This incredibly good news warms our hearts after we’ve just looked into the coldness of who we are. We were helpless and dead, but God did what we could not do for ourselves! In his great mercy and love, he takes us “even though we were dead in our trespasses” and he resurrects us. He makes us alive in Christ!

You see, sola gratia (grace alone) means that God alone takes the initiative in our salvation. He intervenes and helps us in our condemnation. He saves us though we don’t deserve to be saved. He redeems us though he has no obligation to redeem us. He loves us though we are not worthy to be loved. Yet, “even though we were dead in our trespasses” God makes us alive together with Christ, and has “seated us with him in the heavenly places in Christ Jesus.”

Paul makes it crystal clear for us starting in verse 8:

For by grace you have been saved through faith. And this is not your own doing; it is the gift of God, not a result of works, so that no one may boast. (Ephesians 2:8–9, ESV)

We are saved by grace alone, and we receive that grace through faith alone. In Christ, all the blessings of our salvation are won for us. Motivated by his love for sinner, Jesus endures the harsh work of the cross. With every pierced nail, mocking cry, and gurgling breath, he suffered for us. “This is not your own doing; it is the gift of God.”

In order to receive salvation, we must admit we cannot earn it. We must repent of our works. No one gets into to heaven by their good deeds. It is only by grace through faith in Christ Jesus.

You see, this is what the Reformers began to discover. The Catholic Church believed salvation was by grace, but it required your participation in the sacraments in order to receive that grace. Thus, you were saved by cooperating with God. However, as the reformers understood it, this began to appear like a salvation by works type of system. In order to receive grace, I had to do something. As the reformers recovered the Scriptures, they began to discover that the Gospel is far more radical than they were taught to believe. God saves us by his grace alone. As Martin Luther said, “He who does not receive salvation purely through grace, independently of all good works, certainly will never secure it.”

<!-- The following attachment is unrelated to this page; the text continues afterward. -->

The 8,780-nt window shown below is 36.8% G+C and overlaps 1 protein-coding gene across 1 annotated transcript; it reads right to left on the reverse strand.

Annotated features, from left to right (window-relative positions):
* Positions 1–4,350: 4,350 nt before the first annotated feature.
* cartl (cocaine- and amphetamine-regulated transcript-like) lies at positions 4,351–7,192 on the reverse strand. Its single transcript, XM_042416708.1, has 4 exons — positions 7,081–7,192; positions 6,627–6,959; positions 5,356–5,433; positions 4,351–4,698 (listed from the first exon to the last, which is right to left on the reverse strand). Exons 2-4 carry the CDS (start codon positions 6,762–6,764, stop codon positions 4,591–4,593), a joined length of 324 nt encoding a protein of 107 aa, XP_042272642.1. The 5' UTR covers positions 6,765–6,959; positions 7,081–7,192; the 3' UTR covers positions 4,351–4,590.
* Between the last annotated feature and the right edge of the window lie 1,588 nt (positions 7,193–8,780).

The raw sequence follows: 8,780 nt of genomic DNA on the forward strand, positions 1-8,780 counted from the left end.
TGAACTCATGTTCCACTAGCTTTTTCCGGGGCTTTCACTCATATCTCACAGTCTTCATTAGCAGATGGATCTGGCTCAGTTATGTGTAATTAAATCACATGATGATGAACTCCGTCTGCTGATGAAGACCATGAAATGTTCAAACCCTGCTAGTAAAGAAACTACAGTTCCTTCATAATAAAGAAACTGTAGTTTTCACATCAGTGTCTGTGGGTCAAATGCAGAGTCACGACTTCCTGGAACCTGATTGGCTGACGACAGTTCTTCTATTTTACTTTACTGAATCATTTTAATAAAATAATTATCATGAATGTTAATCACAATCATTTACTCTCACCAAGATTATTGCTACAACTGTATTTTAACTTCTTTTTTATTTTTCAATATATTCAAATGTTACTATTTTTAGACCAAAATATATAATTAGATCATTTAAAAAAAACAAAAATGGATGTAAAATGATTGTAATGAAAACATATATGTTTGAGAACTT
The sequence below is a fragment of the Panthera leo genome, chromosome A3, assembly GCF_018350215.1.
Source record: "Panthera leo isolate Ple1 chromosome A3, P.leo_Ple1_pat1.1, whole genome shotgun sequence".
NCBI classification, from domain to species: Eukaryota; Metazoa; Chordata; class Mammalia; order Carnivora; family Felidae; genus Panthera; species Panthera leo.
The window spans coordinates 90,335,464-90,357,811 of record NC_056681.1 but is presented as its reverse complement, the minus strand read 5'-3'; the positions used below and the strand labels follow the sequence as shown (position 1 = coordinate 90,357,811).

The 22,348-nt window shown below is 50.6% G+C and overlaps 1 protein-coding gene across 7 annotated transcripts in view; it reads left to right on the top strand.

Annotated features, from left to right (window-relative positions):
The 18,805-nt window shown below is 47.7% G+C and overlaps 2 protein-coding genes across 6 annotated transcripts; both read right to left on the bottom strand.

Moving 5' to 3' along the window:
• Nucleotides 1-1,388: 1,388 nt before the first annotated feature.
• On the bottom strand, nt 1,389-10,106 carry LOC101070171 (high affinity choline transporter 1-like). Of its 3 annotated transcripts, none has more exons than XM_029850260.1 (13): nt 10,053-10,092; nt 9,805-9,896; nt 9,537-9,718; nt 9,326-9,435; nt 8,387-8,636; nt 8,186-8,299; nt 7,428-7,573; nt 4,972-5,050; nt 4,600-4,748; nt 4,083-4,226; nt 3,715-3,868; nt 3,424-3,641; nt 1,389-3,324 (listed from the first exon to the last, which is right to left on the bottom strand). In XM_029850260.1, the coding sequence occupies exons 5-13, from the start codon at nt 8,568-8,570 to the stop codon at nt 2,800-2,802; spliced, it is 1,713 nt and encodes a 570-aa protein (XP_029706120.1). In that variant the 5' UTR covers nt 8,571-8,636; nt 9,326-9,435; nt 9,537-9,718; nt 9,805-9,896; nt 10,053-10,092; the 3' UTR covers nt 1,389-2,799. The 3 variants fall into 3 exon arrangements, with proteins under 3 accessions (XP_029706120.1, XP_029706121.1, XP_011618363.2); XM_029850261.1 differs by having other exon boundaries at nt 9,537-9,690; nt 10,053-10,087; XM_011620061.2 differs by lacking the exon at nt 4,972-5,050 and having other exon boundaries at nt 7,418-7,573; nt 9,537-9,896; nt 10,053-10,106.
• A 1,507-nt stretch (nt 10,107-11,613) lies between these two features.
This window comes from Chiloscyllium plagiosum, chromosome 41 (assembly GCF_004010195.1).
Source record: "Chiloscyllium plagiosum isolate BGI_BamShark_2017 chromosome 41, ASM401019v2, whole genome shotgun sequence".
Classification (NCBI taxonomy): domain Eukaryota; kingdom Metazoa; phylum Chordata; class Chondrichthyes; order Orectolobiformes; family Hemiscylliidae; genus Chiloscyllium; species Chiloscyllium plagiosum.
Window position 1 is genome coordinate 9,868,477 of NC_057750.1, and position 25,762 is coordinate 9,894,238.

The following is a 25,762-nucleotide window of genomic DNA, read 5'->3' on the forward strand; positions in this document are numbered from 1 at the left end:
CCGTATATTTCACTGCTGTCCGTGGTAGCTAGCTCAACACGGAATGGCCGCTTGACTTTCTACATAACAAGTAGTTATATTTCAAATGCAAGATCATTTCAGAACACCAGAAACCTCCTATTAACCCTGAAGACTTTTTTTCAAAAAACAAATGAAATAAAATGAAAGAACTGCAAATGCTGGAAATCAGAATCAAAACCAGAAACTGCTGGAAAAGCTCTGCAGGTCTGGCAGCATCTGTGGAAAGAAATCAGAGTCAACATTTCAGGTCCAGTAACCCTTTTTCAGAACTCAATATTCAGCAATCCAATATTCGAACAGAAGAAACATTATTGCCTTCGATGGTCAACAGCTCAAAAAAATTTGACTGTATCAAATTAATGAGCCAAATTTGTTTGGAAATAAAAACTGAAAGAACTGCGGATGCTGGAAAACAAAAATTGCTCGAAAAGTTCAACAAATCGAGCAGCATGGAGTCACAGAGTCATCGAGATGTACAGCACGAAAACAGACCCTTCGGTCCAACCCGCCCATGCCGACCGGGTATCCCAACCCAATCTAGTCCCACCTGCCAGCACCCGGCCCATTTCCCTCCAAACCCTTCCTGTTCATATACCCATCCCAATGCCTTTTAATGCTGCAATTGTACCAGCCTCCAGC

People today still try to earn salvation through their good works. They try to be good moral people, hoping that will make them right before God. They will even be good church going people, regularly putting in something in the offering plate and showing up every Sunday. Yet, such works are futile when it comes to our own salvation. We are saved by grace alone through faith alone. The scandal of God’s grace is that he takes depraved people like us and makes us his children. He takes the unworthy and makes them worthy, the unjust and makes them just. Grace shuts up any attempt to religious pride and performance. Knowing that we are sinners, all we must do is call for help.

However, the grace of God even breaks the will of rebellious sinners. Before Christ knocked us of our high-horse, our wills were captive by sin. In sin, our will is in bondage, and it takes the radical grace of God to liberate our will so that we can freely choose Christ. I think Charles Spurgeon said it best, “Free will I have often heard of, but I have never seen it. I have met with will, and plenty of it, but it has either been led captive by sin or held in blessed bonds of grace." At one point, Martin Luther got into a fierce debate with a humanist scholar by the name of Erasmus. Luther had the ability to be incredibly vicious with his opponents (he was a man with great flaws!), but he rightly understood man’s inability to even receive salvation. Luther wrote in his book Bondage of the Will,

Let all the 'free-will' in the world do all it can with all its strength; it will never give rise to a single instance of ability to avoid being hardened if God does not give the Spirit, or of meriting mercy if it is left to its own strength.